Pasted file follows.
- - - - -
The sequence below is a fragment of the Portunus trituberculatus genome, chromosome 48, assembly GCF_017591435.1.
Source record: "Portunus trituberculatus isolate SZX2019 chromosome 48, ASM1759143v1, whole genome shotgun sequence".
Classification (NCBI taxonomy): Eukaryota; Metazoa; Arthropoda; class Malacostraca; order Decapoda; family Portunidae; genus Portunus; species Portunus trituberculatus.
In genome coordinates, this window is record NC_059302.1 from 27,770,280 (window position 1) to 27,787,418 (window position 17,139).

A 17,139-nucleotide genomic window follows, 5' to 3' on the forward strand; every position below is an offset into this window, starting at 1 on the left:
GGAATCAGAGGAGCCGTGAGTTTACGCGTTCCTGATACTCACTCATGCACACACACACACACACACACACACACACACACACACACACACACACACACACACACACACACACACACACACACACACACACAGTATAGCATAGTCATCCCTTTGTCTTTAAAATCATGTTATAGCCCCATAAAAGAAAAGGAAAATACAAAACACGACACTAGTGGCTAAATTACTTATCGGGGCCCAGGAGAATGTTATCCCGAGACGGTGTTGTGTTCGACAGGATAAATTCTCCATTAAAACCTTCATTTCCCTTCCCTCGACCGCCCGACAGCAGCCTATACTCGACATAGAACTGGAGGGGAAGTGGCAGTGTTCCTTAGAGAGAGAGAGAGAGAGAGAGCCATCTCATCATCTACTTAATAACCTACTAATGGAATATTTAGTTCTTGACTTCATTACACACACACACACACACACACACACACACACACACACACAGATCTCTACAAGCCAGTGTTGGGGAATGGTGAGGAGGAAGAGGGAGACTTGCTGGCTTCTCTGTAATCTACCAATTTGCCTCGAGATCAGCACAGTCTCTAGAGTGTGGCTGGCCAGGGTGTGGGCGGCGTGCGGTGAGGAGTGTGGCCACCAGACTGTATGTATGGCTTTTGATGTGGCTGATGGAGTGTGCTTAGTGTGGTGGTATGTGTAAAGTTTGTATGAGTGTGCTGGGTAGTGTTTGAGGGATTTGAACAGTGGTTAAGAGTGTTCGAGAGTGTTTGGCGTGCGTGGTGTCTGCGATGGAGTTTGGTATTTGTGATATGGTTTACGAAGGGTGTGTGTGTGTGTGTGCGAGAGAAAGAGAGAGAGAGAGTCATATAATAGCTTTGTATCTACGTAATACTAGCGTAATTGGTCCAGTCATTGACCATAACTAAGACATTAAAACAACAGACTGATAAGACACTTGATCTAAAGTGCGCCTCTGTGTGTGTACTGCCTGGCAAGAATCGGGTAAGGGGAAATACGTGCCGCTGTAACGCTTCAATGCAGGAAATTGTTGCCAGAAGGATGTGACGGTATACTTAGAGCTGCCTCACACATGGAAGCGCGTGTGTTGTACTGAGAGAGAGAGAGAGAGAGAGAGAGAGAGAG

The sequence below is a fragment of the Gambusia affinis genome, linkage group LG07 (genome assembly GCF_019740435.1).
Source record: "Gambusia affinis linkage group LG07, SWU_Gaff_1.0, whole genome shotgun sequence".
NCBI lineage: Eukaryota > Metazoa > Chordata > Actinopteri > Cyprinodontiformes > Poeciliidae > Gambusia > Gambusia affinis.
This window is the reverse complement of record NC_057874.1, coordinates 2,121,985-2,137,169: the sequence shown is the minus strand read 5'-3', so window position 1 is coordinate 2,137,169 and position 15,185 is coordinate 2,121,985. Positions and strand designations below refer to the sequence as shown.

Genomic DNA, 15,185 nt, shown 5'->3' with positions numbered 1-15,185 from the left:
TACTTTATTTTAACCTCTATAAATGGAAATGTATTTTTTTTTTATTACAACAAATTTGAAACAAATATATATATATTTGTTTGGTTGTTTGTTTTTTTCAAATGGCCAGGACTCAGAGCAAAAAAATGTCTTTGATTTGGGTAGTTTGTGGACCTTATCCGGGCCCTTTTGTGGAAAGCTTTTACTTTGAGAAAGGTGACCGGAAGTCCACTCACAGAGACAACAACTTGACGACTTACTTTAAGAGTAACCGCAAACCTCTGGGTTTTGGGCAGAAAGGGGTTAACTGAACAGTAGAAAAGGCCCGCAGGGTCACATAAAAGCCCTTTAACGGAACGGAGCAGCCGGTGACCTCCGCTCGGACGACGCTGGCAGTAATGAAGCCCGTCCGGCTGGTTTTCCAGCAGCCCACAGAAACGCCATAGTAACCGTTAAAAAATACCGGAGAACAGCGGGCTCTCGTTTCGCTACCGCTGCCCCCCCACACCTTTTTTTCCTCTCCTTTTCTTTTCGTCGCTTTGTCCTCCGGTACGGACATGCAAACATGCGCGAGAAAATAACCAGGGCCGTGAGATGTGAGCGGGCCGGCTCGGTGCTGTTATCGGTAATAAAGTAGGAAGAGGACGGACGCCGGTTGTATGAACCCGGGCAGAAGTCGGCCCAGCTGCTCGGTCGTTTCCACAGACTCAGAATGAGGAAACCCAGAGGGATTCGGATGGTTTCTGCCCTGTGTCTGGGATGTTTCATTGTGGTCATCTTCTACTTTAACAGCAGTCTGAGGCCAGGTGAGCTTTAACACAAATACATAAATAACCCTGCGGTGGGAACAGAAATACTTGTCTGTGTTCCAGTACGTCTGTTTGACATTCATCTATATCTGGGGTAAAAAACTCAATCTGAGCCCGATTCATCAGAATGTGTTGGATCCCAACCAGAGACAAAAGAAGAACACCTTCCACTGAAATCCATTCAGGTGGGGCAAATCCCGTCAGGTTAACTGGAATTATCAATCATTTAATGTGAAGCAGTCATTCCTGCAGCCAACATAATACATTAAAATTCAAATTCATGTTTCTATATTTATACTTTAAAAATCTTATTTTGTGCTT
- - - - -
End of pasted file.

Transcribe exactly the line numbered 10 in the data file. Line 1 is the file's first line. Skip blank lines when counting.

This window is the reverse complement of record NC_057874.1, coordinates 2,121,985-2,137,169: the sequence shown is the minus strand read 5'-3', so window position 1 is coordinate 2,137,169 and position 15,185 is coordinate 2,121,985. Positions and strand designations below refer to the sequence as shown.